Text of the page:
2018 Chess Olympiad: Round #2
Monday, 25 September 2018
A couple of surprises in today’s games (including the Russian women dropping their match to Uzbekistan), but before we get into today’s proceedings, there are a couple of matters to discuss.
The opening ceremonies was splendid by all accounts and it was widely touted as the “best opening performance” at an Olympiad… at least in recent memory. That being said, the organization of the event has seen a few cracks. Firstly, the logistics have gotten off to a poor start with drivers losing their way to the venue in more than one instance. In addition, the security process has been a bit spotty.
According to a chess.com report, the USA team nearly forfeited when their team arrived 2:35pm and waited 50 minutes to get cleared. The round did not officially start until 3:15pm. The “zero tolerance” rule allows 15 minutes before a team forfeits. The Americans arrived at 3:22pm looking smart in their blue blazers, but also very flustered at the experience. They proceeded to win 4-nil.
This shows the chaos outside the security area. It was difficult for journalists for figure out where to enter since there was no obvious signage outside. This rush almost resulted in the USA forfeiting the match. Photo by Amruta Mokal.
There was a press conference during which Zurab Azmaiparashvili stated some regret in the problems, but stated that they would be remedied. It is not uncommon that the first couple of days will have some glitches, but these problems are major!
On the other hand, there was some good news. It did not happen in the playing hall, but in the exhibition hall. There was a wedding proposal by India’s Niklesh Jain to an unsuspecting Angela Lopez of Colombia. They had met in Spain and one-and-a-half years later, he proposed. Here is the moment!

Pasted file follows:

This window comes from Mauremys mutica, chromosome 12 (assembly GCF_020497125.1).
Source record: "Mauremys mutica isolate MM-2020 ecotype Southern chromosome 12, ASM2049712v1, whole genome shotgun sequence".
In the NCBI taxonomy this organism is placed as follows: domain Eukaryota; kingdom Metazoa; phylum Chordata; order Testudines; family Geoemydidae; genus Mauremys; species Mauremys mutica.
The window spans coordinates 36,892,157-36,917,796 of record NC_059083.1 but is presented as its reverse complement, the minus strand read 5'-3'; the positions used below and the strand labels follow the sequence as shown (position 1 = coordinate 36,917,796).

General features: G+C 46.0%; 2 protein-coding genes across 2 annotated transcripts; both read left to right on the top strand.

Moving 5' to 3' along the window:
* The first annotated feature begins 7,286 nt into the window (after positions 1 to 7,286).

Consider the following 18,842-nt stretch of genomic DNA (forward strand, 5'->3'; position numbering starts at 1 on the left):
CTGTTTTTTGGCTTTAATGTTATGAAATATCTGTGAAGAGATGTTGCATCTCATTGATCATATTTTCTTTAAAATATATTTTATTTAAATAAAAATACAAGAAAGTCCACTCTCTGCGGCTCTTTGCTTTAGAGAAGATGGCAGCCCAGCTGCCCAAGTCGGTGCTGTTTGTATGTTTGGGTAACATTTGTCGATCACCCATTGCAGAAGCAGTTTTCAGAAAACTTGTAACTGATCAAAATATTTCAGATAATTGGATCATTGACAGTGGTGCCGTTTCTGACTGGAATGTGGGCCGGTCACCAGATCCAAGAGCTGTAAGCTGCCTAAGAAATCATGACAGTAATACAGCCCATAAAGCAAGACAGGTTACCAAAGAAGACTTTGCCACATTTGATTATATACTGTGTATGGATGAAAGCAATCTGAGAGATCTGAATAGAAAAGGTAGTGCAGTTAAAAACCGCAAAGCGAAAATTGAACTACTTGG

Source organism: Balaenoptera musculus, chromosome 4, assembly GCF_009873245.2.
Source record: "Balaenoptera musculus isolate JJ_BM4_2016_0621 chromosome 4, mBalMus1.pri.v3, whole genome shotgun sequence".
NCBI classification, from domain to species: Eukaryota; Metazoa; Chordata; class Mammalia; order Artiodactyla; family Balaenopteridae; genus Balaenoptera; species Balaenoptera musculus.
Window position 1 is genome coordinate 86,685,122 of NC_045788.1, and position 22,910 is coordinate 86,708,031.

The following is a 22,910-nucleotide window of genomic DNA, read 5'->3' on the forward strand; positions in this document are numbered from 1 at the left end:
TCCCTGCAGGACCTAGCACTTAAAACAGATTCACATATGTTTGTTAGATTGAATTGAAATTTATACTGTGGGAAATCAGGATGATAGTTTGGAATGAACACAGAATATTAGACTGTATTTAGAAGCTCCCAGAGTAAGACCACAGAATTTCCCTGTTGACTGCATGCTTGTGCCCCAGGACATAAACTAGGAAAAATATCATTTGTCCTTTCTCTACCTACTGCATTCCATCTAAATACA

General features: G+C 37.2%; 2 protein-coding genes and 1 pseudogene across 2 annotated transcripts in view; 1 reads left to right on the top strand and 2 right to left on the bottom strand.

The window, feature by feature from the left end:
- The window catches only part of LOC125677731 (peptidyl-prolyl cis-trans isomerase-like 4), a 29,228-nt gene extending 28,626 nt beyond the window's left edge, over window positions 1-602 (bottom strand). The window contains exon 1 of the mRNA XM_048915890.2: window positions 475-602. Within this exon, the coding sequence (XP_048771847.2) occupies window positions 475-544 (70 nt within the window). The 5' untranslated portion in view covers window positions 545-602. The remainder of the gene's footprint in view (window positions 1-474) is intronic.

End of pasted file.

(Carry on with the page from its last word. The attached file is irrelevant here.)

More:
Video by ChessBase India
Now for chess…
A couple of big stories. In my view, the USA giving up 1-1/2 points to Georgia 3 was big news. The result was unexpected and the impact is that USA will have to pile up board points to ensure they are in a good tie-breaking position. In Baku, tiebreaks were crucial in USA winning their first gold medal in 40 years. In their contest against Georgia 3, Wesley So provided the victory of margin with a nice positional crush over Luka Oboladze (2340).
It’s still a long tournament and there will be many opportunities to gain ground in head-to-head battles with contenders.
What is becoming more apparent is that individual rating differences appear to mean less in these board matchups. It appears that lower-rated players are more prepared given the availability of information about the opponents. Speaking with Susan Polgar about the issue, she felt that it may be because the “underdogs” have the opportunity to play stronger players and in beating them online, it provides them with confidence and the aura of superiority of the stronger player is lost in classical matches.
Susan Polgar interviewing India’s Vidit Gujrathi after his quick win. Paul Truong and Sagar Shah were recording. Photo by Daaim Shabazz
In round two, the matches were even closer. Russia gave up a point to Ireland with GM Alexander Baburin equalizing his game for the Irish. Baburin publishes the invaluable resource called “Chess Today.” Czech Republic’s David Navara lost his game to Farrukh Amonatov (2615) of Tajikistan, but his team won on the other boards. Navara did an interesting interview after his win the previous round on the difference between he and Magnus Carlsen. Interesting insights!
Host Georgia 1 stumbled to a 2-2 draw against a weakened Norway with former World Junior Champion Tari Aryan and Ivan Cheparinov scoring for each side. Despite not having Carlsen and Jon Ludwig Hammer, the Norwegians were able to hold the match. So in essence, things are still on track with the favored teams winning the matches, but things will get much tighter as things settle down into a routine.
The biggest upset thus far is top-seeded Russia losing to Uzbekistan! The “stan” countries are really upsetting the tables and have already created uncertainty. Tajikistan, Kazakhstan, Kyrgyzstan, Uzbekistan and Turkmenistan are the strong “stan” countries with emerging chess traditions. For the Uzbek women, their 1-point victory was huge, but it could’ve been a wider margin had Irina Gevorgyan found a way to finish the mating attack against Valentina Guinina.
It was the last board on which the match was decided. It appeared that white had a comfortable opening, but misjudged the position and ended up in a bad endgame. The upset of Natalia Pogonina (2469) by Nodira Nadirjanova (2167) to give the margin of victory is given in full here:
Basically all the other top seeds one despite giving up points here and there. The next round will be a real test as some of the stronger teams are not facing. More upsets coming! Stay tuned!
Aster Melake Bantiwalu (ETHIOPIA)
— Batumi Chess Olympiad 2018 (@BatumiChess2018) September 25, 2018